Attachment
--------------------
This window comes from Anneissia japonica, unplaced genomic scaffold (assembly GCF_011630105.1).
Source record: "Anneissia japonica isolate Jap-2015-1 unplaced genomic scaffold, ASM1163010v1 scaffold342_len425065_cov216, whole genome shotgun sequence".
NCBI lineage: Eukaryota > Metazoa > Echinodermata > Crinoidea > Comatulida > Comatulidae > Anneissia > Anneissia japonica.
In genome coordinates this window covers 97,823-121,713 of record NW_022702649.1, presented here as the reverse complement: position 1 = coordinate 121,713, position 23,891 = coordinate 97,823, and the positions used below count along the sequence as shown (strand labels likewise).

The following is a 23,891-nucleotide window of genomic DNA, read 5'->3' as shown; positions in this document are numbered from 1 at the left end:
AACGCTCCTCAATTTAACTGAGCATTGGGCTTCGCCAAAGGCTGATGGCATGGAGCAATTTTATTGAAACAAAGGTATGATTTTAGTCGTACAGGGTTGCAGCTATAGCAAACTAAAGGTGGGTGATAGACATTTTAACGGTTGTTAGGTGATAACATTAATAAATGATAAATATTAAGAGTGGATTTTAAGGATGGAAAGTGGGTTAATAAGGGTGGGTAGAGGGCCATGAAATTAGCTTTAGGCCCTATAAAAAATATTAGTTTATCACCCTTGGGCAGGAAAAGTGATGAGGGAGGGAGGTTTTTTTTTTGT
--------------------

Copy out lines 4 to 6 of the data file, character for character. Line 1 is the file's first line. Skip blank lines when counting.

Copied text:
In genome coordinates this window covers 97,823-121,713 of record NW_022702649.1, presented here as the reverse complement: position 1 = coordinate 121,713, position 23,891 = coordinate 97,823, and the positions used below count along the sequence as shown (strand labels likewise).

The following is a 23,891-nucleotide window of genomic DNA, read 5'->3' as shown; positions in this document are numbered from 1 at the left end:
AACGCTCCTCAATTTAACTGAGCATTGGGCTTCGCCAAAGGCTGATGGCATGGAGCAATTTTATTGAAACAAAGGTATGATTTTAGTCGTACAGGGTTGCAGCTATAGCAAACTAAAGGTGGGTGATAGACATTTTAACGGTTGTTAGGTGATAACATTAATAAATGATAAATATTAAGAGTGGATTTTAAGGATGGAAAGTGGGTTAATAAGGGTGGGTAGAGGGCCATGAAATTAGCTTTAGGCCCTATAAAAAATATTAGTTTATCACCCTTGGGCAGGAAAAGTGATGAGGGAGGGAGGTTTTTTTTTTGT